Mecca James-Williams on the Joy of Styling Her Braids, and Manifesting Positivity

For Mecca James-Williams, fashion has always been a way to celebrate her culture.

By Akili King

For Mecca James-Williams, fashion has always been a way to celebrate her culture. Whether she’s styling Justine Skye on the cover of Essence Magazine, a story for the Wall Street Journal, or Solange’s When I Get Home film, she uses her work to, as she says, “tell stories about things the audience has never thought about before.”

“My mom raised me since I was a baby to be very strong-minded and understanding of the strong, prolific, resilient, beautiful struggle of being Black in America,” James-Williams adds. This mindset is evident in her personal style—an eclectic earthy-chic mix that often shows up in “best street style” articles—and her ever-changing hairstyles (though braids are her favorite).

“I wear my fro proudly,” James-Williams says. “But was I always there? Absolutely not.” At 12, she permed her hair, but eventually realized it wasn’t for her. Through high school, she struggled with how to style her hair, leading her to try a big chop in college. “It’s important to go through the journey of trying different things to figure out what you want,” she notes.

It helps that her hairstylist, Mickiela Smith, is also her neighbor, making it easier for James-Williams to transform her styles whenever her heart desires. Her latest look? Knotless box braids that cascaded down her back during a soul-searching trip to Jamaica. For James-Williams, braids have protective powers that go beyond hair; they represent “protection of the spirit, protection of myself as a Black woman.” She was pursuing those same ideals in the Caribbean. “Going to Jamaica wasn’t about having a vacation. It was about manifesting something positive for myself,” she says—all the more important during a confusing time. Naturally, she adds with a giggle, “On my [spiritually] protective trip, I wore my protective style.”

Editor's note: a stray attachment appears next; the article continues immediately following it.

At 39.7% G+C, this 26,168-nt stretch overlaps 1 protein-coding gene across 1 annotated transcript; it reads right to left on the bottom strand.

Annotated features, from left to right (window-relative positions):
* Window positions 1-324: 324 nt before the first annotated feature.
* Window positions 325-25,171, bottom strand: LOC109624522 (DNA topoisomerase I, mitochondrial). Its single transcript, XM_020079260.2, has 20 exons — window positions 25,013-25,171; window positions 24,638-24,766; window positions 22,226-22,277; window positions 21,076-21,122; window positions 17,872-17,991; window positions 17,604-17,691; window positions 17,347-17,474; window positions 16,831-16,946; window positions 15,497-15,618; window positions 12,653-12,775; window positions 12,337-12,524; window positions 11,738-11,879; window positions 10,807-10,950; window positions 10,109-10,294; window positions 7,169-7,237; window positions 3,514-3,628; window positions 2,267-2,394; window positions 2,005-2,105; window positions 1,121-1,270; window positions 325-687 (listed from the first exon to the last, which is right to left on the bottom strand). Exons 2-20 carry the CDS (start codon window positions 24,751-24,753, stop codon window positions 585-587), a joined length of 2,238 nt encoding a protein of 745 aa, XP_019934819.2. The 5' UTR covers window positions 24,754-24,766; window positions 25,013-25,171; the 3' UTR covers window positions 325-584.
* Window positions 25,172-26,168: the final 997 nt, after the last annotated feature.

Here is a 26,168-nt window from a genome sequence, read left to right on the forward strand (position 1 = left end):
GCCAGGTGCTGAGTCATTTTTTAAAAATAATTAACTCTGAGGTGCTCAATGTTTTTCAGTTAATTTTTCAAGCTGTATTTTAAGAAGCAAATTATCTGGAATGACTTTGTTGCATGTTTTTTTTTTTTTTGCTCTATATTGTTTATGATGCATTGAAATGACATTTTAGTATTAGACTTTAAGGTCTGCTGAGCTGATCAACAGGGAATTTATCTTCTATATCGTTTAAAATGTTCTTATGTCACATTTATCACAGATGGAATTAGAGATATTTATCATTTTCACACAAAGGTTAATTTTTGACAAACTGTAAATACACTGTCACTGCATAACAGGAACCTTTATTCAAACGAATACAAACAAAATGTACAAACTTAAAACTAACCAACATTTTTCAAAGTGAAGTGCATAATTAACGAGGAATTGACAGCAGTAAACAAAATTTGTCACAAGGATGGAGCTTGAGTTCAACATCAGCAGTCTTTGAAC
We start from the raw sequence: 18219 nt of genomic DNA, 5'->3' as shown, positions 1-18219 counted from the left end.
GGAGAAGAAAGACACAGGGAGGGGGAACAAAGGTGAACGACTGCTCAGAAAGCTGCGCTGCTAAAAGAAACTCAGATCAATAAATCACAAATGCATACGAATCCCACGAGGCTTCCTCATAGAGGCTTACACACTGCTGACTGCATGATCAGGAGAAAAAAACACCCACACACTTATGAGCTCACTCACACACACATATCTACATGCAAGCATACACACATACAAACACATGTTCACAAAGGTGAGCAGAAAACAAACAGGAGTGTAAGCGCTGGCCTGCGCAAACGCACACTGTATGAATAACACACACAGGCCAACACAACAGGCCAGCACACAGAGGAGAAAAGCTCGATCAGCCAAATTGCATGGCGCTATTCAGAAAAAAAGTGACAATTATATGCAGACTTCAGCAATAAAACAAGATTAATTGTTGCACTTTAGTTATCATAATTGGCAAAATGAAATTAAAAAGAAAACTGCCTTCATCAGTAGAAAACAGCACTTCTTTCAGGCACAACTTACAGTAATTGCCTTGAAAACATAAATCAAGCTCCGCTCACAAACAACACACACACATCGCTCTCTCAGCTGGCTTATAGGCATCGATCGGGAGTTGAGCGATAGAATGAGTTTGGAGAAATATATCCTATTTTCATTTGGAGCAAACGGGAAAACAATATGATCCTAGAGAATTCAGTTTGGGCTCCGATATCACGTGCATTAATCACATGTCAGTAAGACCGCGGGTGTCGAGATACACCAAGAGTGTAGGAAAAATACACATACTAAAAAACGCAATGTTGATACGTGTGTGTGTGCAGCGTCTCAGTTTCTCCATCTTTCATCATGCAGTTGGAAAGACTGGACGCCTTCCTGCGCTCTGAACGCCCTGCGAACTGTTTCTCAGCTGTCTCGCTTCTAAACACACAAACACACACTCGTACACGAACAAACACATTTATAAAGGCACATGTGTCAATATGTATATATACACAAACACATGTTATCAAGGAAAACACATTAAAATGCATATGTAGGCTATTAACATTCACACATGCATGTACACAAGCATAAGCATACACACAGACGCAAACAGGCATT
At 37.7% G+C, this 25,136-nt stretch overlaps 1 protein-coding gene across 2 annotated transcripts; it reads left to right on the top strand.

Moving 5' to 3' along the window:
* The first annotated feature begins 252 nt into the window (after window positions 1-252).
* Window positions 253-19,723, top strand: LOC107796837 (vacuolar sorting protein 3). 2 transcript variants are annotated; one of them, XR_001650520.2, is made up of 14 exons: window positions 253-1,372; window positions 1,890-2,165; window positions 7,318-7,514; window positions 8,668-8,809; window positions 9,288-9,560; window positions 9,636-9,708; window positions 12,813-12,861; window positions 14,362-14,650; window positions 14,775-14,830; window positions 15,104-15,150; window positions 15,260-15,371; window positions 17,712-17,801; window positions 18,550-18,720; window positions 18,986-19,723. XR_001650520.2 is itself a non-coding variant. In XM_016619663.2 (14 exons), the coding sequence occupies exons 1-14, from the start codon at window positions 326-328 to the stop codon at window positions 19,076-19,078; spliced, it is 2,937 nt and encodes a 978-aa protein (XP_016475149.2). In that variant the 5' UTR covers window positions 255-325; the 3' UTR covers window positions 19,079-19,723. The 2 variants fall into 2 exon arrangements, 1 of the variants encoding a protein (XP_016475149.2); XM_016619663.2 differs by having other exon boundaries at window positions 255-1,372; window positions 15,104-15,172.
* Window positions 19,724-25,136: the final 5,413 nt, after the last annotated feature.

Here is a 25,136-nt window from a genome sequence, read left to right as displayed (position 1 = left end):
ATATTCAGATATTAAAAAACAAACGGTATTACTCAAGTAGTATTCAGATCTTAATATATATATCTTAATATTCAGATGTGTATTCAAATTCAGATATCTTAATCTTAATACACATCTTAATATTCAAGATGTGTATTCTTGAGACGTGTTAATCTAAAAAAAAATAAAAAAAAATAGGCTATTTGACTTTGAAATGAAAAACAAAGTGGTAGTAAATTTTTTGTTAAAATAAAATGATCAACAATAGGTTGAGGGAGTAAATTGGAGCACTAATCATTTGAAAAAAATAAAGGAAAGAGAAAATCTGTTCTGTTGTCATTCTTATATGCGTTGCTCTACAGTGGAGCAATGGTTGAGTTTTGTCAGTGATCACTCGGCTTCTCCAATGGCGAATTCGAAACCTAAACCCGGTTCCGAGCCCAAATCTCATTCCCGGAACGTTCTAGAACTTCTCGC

James-Williams particularly appreciates the versatility of braids, sweeping them into updos or accessorizing them with cowrie shells, bucket hats, or a few flowers strung throughout to add an elegant touch. “I loved playing with the natural elements I had around me while I was [in Jamaica],” she says.

To keep her braids and scalp healthy, James-Williams reaches for dpHUE’s Apple Cider Vinegar Hair Rinse as needed, as well as Maui Moisture’s Coconut Oil Mist for added hydration and shine. To lay her baby hairs, she uses Blueberry Bliss Curl Control Paste with a baby hair brush. Even when she’s not rocking her box braids, protective styling is very much a part of her routine, including bimonthly wash days with Olaplex, and a steamer to enhance the benefits of a hair mask—usually Camille Rose. After drying her hair, she’ll braid or twist it up at night to sleep in. That said, she admits that these days, her hair routine is often the last thing on her mind. “But I try to use it as an opportunity to pour into myself and not think about the outside world for just a moment.”

She’s also learned to take a holistic approach to her hair: “Whatever I put into my body, is going to reflect what’s on the outside,” she says of her approach to beauty. That inside-out mentality applies emotionally, too: “I’ve learned the importance of simply accepting who I am. The good, the bad, the shadow,” James-Williams says. “As soon as I started respecting myself as a woman, and who I wanted to be, it was easier to be confident because I didn’t have to put on a façade to be something else.” Whether she’s experiencing moments of struggle or joy, “I focus on the fact that I know who I want to be, even if I’m not all the way there yet. And that feels really great.”

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